Widenius Goals

 
 
By Lisa Vaas  |  Posted 2004-04-16 Email Print this article Print
 
 
 
 
 
 
 


"One of the goals I have for MySQL is that it should be everywhere—geographically, in all kinds of devices and with all kinds of applications," he said. "This means that we must have a flexible design, and it should be easy to configure a MySQL server to work in a lot of different environments. The handheld is just one such environment. "The challenge with a handheld is that the database should not take up a lot of memory, and it should be trivial to move data into and out from the handheld. Its a technical challenge to do this in a portable, efficient and easy-to-use way. "I bought a little video/MP3 player that I took with me on the plane from Finland to Orlando, and even if its a very nice toy, I was missing an embedded relational database in it, as the device would then be so much easier to use—and thus more useful for me."



Experts say the momentum to adopt open-source databases is being fueled by commoditization of databases, as vendors such as MySQL offer low-cost, feature-lean versions of pricier databases.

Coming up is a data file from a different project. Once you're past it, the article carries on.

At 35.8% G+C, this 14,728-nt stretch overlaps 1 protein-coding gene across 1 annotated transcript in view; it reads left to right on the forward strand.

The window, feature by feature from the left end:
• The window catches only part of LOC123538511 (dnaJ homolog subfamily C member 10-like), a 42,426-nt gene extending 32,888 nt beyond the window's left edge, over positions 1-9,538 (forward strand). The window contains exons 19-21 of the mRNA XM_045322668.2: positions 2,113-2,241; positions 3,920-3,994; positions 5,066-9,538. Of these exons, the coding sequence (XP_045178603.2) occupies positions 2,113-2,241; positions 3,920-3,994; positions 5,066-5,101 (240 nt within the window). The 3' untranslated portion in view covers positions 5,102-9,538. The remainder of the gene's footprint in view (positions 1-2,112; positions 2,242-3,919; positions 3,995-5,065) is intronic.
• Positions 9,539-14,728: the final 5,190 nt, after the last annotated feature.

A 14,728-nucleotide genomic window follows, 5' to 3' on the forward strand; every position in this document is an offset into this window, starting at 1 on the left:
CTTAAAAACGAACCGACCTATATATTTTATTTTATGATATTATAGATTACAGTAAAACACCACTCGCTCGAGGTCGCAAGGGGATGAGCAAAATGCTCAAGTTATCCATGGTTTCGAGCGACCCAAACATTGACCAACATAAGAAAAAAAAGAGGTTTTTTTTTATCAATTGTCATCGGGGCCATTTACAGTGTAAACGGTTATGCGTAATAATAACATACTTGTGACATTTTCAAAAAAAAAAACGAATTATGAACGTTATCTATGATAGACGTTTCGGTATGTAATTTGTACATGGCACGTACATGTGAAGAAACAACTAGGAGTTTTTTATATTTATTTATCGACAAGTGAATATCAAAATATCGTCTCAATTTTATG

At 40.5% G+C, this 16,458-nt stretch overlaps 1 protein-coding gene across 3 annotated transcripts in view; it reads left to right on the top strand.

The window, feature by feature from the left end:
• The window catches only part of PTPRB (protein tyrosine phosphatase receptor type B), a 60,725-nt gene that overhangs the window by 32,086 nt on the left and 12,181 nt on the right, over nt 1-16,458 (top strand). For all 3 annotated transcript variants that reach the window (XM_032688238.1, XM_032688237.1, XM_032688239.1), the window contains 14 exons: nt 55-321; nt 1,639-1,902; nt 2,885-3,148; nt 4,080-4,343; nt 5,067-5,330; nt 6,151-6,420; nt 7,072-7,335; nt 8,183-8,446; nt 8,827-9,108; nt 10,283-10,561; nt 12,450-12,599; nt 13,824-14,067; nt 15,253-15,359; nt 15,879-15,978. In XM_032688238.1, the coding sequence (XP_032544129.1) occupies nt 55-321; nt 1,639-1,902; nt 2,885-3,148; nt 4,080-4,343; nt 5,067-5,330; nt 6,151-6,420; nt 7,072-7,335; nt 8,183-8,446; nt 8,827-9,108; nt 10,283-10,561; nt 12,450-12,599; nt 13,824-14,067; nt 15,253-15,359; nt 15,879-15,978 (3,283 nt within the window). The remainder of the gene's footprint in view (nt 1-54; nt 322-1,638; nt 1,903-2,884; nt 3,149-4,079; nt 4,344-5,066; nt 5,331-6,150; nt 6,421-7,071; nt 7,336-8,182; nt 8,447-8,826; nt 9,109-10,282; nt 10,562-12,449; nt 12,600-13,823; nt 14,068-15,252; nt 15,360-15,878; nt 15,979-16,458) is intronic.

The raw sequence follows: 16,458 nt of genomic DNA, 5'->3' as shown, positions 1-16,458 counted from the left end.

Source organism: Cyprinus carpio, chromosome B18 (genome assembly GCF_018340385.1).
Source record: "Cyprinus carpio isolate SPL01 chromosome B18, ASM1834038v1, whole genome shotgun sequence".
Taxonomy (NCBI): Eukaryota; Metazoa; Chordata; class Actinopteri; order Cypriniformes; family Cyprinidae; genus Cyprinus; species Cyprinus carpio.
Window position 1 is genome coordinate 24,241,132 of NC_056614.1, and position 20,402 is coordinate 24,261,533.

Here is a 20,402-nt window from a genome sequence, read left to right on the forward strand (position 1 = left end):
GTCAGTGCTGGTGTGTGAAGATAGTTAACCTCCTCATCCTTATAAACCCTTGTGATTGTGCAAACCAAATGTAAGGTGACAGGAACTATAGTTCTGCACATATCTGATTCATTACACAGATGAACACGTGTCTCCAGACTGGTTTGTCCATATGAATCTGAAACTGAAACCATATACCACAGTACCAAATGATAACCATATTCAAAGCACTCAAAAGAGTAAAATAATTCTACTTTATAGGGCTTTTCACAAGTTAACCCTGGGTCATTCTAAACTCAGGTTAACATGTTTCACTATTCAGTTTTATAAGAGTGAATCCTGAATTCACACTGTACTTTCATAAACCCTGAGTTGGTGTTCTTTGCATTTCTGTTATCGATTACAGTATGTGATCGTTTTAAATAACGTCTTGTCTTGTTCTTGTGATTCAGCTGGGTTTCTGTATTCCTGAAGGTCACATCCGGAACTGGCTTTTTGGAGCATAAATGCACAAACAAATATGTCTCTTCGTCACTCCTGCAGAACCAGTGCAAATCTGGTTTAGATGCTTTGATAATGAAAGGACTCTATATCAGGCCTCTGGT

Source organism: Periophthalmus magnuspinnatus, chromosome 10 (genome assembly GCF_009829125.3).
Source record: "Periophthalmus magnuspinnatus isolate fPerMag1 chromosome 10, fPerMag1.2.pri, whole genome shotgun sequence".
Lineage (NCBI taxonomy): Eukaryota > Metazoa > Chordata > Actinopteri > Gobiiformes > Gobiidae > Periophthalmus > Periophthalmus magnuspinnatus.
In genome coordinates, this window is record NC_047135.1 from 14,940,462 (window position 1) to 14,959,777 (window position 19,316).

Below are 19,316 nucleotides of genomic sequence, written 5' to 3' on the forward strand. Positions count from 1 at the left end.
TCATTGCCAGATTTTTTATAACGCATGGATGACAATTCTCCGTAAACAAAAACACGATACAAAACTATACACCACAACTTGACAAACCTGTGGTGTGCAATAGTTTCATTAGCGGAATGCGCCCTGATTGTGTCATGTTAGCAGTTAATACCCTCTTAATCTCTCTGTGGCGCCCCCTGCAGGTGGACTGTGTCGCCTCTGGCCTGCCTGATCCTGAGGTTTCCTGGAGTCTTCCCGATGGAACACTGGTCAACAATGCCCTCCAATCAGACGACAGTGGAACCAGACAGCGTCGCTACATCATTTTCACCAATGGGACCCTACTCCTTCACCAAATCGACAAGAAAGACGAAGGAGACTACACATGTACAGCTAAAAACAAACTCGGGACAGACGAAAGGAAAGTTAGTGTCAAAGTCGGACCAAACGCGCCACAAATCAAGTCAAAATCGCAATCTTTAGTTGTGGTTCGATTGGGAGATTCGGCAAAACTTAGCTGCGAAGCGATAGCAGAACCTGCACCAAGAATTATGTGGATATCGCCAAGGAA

In addition, the company this week released its MySQL Cluster database technology—a move that analysts say sends a clear message that the open-source database maker is intent on cracking the enterprise.
Next page: The commoditized market is bringing databases to the masses, Widenius says.


 
 
 
 
Lisa Vaas is News Editor/Operations for eWEEK.com and also serves as editor of the Database topic center. Since 1995, she has also been a Webcast news show anchorperson and a reporter covering the IT industry. She has focused on customer relationship management technology, IT salaries and careers, effects of the H1-B visa on the technology workforce, wireless technology, security, and, most recently, databases and the technologies that touch upon them. Her articles have appeared in eWEEK's print edition, on eWEEK.com, and in the startup IT magazine PC Connection. Prior to becoming a journalist, Vaas experienced an array of eye-opening careers, including driving a cab in Boston, photographing cranky babies in shopping malls, selling cameras, typography and computer training. She stopped a hair short of finishing an M.A. in English at the University of Massachusetts in Boston. She earned a B.S. in Communications from Emerson College. She runs two open-mic reading series in Boston and currently keeps bees in her home in Mashpee, Mass.
 
 
 
 
 
 
 

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